Global Steel Production Slows Through November

Written by Peter Wright

Steel production in the U.S. declined in the period from September-November 2019, but by less than the rest of the world, excluding China, according to Steel Market Update’s latest analysis of World Steel Association data.

Figure 1 shows annualized monthly global steel production on a three-month moving average (3MMA) basis and capacity utilization since January 2000. Based on OECD data (see below), capacity utilization in November on a 3MMA basis was 80.5 percent, down from 86.0 percent in June. On a tons-per-day basis, production in November was 4.926 million metric tons, down from June’s all-time high of 5.301 million metric tons.  

On average, global production on a tons-per-day basis peaked in the early summer in the years 2010 through 2016, but in 2017 and 2018 the second half downtrend was delayed until the fourth quarter. This year seems to have reverted to the norm with peak production in June. Figure 2 shows the average tons per day of production for each month since 2011. On average, November declined by 1.1 percent from October, which was exactly the same as November’s decline in 2019.

Figure 3 shows the year-over-year growth rate of the 3MMA of global production since January 2005. Growth in three months through November was negative 1.6 percent, down every month from 5.9 percent in April and May. October and November were the first negative growth months since March 2016. China had positive growth in November of 1.8 percent. Growth of steel production for the rest of the world was negative 5.4 percent in three months through November.

Table 1 shows global production broken down into regions, the production of the top 10 nations in the single month of November, and their share of the global total. It also shows the latest three months and 12 months of production through November with year-over-year growth rates for each period. Regions are shown in white font and individual nations in beige. The world overall had negative growth of 1.6 percent in three months and positive 2.9 percent in 12 months through November. When the three-month growth rate is lower than the 12-month growth rate, as it was each month in July through November, we interpret this to be a sign of negative momentum. On the same basis in November, China grew by 1.8 percent and 7.3 percent, respectively, and therefore also had negative momentum. All regions including Asia had negative growth in three months through November year-over-year. Table 1 shows that North America was down by 4.6 percent in the last three months. Within North America, production was down by 3.3 percent in the U.S., down by 8.5 percent in Canada, and down by 8.3 percent in Mexico. (Canada and Mexico are not shown in Table 1.)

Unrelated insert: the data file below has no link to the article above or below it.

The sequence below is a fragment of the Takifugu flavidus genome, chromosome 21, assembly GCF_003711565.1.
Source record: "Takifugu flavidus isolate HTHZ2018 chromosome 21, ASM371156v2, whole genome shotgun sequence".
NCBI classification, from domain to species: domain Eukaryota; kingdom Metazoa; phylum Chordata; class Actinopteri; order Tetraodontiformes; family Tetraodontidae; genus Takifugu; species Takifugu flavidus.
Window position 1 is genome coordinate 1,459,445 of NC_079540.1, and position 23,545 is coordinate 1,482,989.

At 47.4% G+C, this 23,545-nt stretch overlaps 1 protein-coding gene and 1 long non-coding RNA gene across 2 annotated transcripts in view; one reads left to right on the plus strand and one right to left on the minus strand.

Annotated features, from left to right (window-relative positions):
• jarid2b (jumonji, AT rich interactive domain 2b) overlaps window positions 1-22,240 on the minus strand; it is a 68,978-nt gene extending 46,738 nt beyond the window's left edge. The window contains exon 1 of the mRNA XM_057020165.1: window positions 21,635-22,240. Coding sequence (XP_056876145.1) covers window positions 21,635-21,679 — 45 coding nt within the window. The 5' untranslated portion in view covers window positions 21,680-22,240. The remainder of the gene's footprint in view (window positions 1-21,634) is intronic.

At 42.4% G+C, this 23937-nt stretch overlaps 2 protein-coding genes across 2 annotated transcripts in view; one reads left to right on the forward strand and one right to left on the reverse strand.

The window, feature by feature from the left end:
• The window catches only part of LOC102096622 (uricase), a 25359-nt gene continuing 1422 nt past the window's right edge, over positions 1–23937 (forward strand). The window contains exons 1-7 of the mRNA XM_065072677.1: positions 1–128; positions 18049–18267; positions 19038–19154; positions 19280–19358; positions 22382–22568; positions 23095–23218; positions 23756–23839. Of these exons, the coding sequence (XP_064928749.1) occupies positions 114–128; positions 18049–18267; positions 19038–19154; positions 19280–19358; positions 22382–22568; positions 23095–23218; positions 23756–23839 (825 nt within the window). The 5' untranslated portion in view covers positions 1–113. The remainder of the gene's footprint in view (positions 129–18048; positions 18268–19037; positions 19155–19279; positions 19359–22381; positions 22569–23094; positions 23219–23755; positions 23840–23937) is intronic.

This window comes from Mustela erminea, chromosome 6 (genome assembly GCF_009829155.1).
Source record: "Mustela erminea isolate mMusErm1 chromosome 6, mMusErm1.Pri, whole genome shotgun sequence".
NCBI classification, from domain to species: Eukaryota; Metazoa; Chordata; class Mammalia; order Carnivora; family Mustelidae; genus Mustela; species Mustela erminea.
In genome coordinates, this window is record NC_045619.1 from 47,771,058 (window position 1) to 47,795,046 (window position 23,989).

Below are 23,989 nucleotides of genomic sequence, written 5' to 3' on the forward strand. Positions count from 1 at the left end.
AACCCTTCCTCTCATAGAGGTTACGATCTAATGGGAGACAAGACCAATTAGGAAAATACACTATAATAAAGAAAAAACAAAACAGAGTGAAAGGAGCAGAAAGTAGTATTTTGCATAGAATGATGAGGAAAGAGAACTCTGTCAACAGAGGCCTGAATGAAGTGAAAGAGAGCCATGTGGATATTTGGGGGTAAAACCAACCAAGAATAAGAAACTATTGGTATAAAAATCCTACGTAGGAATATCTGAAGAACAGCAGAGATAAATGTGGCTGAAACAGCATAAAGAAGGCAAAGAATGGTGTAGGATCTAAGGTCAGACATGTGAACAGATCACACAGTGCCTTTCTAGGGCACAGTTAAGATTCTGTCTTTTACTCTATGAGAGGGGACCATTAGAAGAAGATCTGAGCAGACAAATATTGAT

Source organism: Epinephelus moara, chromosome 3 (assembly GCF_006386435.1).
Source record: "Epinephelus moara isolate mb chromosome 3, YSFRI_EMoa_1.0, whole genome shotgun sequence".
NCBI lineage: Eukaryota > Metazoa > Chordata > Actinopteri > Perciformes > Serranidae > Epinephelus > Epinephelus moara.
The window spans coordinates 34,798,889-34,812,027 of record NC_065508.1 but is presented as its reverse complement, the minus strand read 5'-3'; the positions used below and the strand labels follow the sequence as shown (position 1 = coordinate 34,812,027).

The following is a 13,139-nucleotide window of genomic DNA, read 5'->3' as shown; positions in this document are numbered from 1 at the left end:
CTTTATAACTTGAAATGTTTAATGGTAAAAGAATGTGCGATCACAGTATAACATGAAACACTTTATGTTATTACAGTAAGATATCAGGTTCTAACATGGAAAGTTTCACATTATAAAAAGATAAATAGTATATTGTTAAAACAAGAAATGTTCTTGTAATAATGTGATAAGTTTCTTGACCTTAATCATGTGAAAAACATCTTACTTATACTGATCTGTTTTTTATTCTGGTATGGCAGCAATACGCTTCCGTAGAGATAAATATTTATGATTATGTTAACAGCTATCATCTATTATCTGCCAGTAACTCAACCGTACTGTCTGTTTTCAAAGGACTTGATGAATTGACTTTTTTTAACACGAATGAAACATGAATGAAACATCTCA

In the 12 months of 2018, 119.9 million metric tons were produced in North America of which 72.3 percent was produced in the U.S., 10.9 percent in Canada and 16.8 percent in Mexico. Based on the OECD data, U.S. capacity in 2018 was 112.6 million metric tons with a capacity utilization of 76.9 percent.

Figure 4 shows China’s production since 2005. As just stated, global steel production was down by 1.6 percent in three months through November year-over-year and China was up by 1.8 percent, both with negative momentum. The updated OECD data shows China’s capacity in 2018 to be 1,023,400,000 metric tons. The WSA reported China’s production to be 924,752,000 metric tons in 2018. Comparing the two figures yields a capacity utilization of 90.4 percent. That calculation doesn’t work for 2019 production because we don’t know the current capacity.

Figure 5 shows the growth of China’s steel production since January 2013 and Figure 6 shows the growth of global steel excluding China. China’s domination of the global steel market is increasing and in each month May through October had an annualized production rate of over one billion metric tons. November fell back to 978 million tons.

Figure 7 shows the growth of China’s share of global steel production, which in November was 54.3 percent, down from the all-time high of 56.2 percent in August.

The October 2019 WSA Short Range Outlook (SRO) for apparent steel consumption in 2019 and 2020 is shown by region in the graphic below.

The map below is a schematic from the WSA showing the relative production of the major steel-producing nations in August.

SMU Comment: Steel production in the U.S. declined by less than the rest of the world in three months through November and declined by much less than did Canada and Mexico. This analysis is based on data made public monthly by the World Steel Association, which lately seems to have been overly optimistic about future global steel production. China is slowing but the rest of the world is slowing faster.

The WSA represents approximately 85 percent of the world’s steel production, including over 160 steel producers, national and regional steel industry associations, and steel research institutes. (Note that at the bottom of Table 1, WSA says this represents 99 percent of steel production, so presumably there are reports of production by countries that include nonmembers.) The OECD has taken over responsibility for tracking global steel capacity. Their data shows that global capacity declined each year 2016 through 2018. Capacity in 2018 was 2.234 billion metric tons, down from 2.322 billion tons in 2015.

Latest in Economy